The study carried out at the London School of Economics showed that women with degrees are almost twice as likely to drink daily, and they are also more likely to admit to having a drinking problem.
The researchers found a similar link between educational attainment and alcohol consumption among men, but the correlation is less strong.
The findings are based on the study of thousands of 39-year-old women and men, all born in the UK during the same week in 1970.
“The more educated women are, the more likely they are to drink alcohol on most days and to report having problems due to their drinking patterns. The better-educated appear to be the ones who engage the most in problematic patterns of alcohol consumption,” the report concluded.
The researchers of the study suggest several possible explanations as to why better-educated women drink more.
They tend to have children later, postponing the responsibilities of parenthood. They may have more active social lives or work in male-dominated workplaces with a drinking culture.
As girls, they may have grown up in middle-class families and seen their parents drink regularly.
The study appears in the journal Social Science and Medicine. (ANI)
The Federal Government is allocating more than $2 million to student accommodation on Thursday Island, off far north Queensland.
The James Cook University’s School of Medicine and Dentistry will use the funds to buy four two-bedroom units on the island.
The federal Member for Leichhardt, Jim Turnour, says the property will provide accommodation for students taking part in clinical placements.
“We know if we want to get doctors, dentists [and] allied health professionals working in rural and remote settings then we need to provide them with opportunities to train in these places,” he said.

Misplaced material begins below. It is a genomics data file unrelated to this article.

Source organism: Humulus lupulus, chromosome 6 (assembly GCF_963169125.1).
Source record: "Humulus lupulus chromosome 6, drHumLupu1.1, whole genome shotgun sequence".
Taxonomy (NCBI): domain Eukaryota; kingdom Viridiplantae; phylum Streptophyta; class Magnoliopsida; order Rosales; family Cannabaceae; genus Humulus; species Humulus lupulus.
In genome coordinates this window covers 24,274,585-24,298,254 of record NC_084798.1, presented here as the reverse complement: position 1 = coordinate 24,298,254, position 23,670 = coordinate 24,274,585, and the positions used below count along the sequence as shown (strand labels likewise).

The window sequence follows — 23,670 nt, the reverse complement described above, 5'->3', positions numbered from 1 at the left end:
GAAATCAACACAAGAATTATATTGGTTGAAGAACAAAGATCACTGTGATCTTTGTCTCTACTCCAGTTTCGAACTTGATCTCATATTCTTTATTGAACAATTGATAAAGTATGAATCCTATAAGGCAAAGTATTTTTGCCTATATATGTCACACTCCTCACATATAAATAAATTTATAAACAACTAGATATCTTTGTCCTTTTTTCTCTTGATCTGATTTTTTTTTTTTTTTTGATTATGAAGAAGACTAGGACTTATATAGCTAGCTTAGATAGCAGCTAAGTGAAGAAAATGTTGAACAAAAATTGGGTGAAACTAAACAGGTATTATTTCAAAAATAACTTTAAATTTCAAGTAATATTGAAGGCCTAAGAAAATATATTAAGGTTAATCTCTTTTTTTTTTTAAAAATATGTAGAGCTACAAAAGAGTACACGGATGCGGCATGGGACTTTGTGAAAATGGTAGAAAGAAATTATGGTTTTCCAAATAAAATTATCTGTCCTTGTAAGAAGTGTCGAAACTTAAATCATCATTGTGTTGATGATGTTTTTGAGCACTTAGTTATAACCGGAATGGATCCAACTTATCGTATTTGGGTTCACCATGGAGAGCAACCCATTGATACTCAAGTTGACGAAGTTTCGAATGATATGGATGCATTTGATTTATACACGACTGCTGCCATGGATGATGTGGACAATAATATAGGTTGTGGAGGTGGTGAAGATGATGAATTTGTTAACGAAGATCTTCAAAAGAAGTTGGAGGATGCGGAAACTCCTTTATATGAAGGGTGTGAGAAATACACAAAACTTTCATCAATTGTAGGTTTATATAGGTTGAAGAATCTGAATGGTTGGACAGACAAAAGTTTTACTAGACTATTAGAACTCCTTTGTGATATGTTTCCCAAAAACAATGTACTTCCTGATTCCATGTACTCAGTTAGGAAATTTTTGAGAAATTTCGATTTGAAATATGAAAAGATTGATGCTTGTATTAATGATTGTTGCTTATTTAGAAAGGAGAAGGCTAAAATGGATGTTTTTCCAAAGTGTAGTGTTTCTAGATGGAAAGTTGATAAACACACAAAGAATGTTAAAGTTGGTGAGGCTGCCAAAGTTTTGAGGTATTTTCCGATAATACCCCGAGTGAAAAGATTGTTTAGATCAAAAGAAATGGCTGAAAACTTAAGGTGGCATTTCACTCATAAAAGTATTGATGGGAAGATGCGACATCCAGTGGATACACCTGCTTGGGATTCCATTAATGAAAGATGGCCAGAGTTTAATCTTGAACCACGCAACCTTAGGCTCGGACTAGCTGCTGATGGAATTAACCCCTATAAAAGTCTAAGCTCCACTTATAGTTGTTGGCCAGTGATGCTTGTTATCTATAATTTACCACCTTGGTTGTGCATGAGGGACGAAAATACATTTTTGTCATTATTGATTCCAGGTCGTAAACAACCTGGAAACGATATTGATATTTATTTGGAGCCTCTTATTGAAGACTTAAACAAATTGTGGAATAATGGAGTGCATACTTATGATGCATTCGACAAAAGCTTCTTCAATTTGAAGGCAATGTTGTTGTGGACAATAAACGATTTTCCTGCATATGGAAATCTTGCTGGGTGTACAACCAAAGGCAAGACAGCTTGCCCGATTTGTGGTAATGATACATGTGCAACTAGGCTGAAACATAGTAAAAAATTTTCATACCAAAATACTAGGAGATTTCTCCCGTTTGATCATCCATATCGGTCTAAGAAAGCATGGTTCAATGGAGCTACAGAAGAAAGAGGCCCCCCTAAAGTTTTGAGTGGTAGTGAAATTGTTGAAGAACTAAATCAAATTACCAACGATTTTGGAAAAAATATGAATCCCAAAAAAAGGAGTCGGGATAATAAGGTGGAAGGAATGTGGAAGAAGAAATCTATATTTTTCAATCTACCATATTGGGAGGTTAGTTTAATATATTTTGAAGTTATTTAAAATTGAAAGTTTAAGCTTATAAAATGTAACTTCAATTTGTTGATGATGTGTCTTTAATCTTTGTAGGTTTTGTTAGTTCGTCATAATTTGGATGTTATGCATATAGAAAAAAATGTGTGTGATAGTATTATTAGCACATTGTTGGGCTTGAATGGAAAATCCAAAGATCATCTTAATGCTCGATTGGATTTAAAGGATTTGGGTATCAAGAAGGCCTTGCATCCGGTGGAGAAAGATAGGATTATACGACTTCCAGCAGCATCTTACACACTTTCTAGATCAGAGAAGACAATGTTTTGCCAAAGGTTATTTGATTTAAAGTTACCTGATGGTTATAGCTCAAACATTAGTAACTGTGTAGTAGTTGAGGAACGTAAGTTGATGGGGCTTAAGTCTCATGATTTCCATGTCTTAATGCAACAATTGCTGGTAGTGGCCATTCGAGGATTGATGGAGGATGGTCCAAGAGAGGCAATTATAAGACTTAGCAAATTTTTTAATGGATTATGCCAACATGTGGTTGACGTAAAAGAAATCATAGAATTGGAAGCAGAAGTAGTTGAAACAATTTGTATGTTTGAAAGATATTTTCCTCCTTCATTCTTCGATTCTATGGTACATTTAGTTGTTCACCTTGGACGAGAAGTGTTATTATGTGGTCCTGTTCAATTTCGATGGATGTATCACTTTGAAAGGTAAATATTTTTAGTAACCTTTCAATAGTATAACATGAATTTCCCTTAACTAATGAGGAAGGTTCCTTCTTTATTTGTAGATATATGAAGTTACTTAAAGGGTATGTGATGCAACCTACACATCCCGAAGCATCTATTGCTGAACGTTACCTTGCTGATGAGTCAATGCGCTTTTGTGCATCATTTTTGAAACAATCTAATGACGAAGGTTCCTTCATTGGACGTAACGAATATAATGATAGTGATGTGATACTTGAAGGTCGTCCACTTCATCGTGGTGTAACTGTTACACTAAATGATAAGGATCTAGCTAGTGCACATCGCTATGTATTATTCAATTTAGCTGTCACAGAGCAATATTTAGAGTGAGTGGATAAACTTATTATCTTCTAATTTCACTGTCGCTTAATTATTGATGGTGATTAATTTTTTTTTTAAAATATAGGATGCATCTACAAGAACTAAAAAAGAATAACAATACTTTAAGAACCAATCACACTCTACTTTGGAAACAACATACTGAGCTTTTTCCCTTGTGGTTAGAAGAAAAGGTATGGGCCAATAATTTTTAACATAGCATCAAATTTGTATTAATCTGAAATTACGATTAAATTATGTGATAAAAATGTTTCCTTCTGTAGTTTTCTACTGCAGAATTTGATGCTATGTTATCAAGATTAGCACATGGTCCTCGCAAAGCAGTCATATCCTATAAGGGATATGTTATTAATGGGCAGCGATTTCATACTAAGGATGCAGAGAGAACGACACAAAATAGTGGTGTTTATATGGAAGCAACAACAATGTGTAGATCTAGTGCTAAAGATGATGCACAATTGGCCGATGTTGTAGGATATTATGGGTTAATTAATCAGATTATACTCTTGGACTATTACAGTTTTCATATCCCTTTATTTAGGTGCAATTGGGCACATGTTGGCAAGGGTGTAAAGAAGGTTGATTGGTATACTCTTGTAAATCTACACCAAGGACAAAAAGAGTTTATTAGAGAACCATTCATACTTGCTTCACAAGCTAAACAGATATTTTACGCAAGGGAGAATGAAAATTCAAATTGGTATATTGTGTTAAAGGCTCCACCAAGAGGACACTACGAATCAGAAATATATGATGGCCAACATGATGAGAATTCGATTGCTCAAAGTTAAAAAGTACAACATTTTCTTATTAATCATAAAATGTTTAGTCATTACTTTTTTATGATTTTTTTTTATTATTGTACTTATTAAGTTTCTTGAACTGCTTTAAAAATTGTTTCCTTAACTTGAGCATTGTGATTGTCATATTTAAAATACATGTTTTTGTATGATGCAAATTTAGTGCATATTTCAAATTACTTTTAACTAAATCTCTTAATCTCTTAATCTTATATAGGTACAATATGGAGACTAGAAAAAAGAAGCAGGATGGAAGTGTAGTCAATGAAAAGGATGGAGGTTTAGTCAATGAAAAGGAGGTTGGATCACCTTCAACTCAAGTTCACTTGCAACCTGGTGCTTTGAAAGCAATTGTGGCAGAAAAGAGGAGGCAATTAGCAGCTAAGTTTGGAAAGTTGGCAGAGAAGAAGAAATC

“To actually get training on the ground up there with Indigenous people and people in a remote location means they’re much more likely to work there in the longer term.”
The Socceroos’s chief doctor has been given a senior medical role at the English Premier League team, Liverpool.
Dr Peter Brukner has been appointed as head of sports medicine at the club, after a world wide search for a leader in the field.
He will stay with the Socceroos until the end of the World Cup in South Africa.
Dr Brukner says it is an endorsement of Australia’s sport medicine
“In many ways, Australia leads the world in sports medicine and I guess that’s reflected by my appointment,” he said.
“Liverpool tell me they did a world-wide search and basically they decided that Australian sports medicine was the best in the world.”
Dr Brukner has previously worked with the Melbourne and Collingwood AFL teams, and looked after various other national teams including swimming, athletics and hockey.
He was also a medical boundary rider for ABC Grandstand football.
Washington, Mar 30 (ANI): Individuals suffering from acute stomach disorders can occasionally suffer from chronic vomiting. According to a study from the Sahlgrenska Academy at the University of Gothenburg, Sweden, this symptom can be treated with electrical impulses from a pacemaker in the stomach.
A new method enables patients who could benefit from this treatment to be identified, and electrical stimulation leads to reduced nausea and fewer days in hospital, shows the study.
Gastric electrical stimulation has previously been shown to be effective in most diabetics who suffer from severe vomiting due to the disease. New research shows that people with other severe stomach disorders could also benefit from this treatment.
27 patients were included in a study testing electrical stimulation of the stomach. 22 had fewer symptoms as a result of initial temporary stimulation, and 20 of these then had a permanent pacemaker surgically inserted into the stomach. Of the patients who responded well to temporary stimulation, 90 percent also had good results in a long-term follow-up of the surgically inserted pacemaker.
The treatment led to reduced nausea and vomiting. In another study of 16 patients, electrical stimulation led to fewer days in hospital in the year following treatment. Simple temporary stimulation through the skin can be used to identify the patients who could benefit from the treatment.
“We insert gastric electrodes into the patient under local anaesthesia through a small incision in the skin, and these are then connected to an external pacemaker,” explains junior doctor Stina Andersson, a doctoral student at the Department of Internal Medicine. “If the results are positive, we can be relatively certain that treatment with a surgically inserted pacemaker will work for that patient. The next step is to insert a pacemaker using keyhole surgery.” (ANI)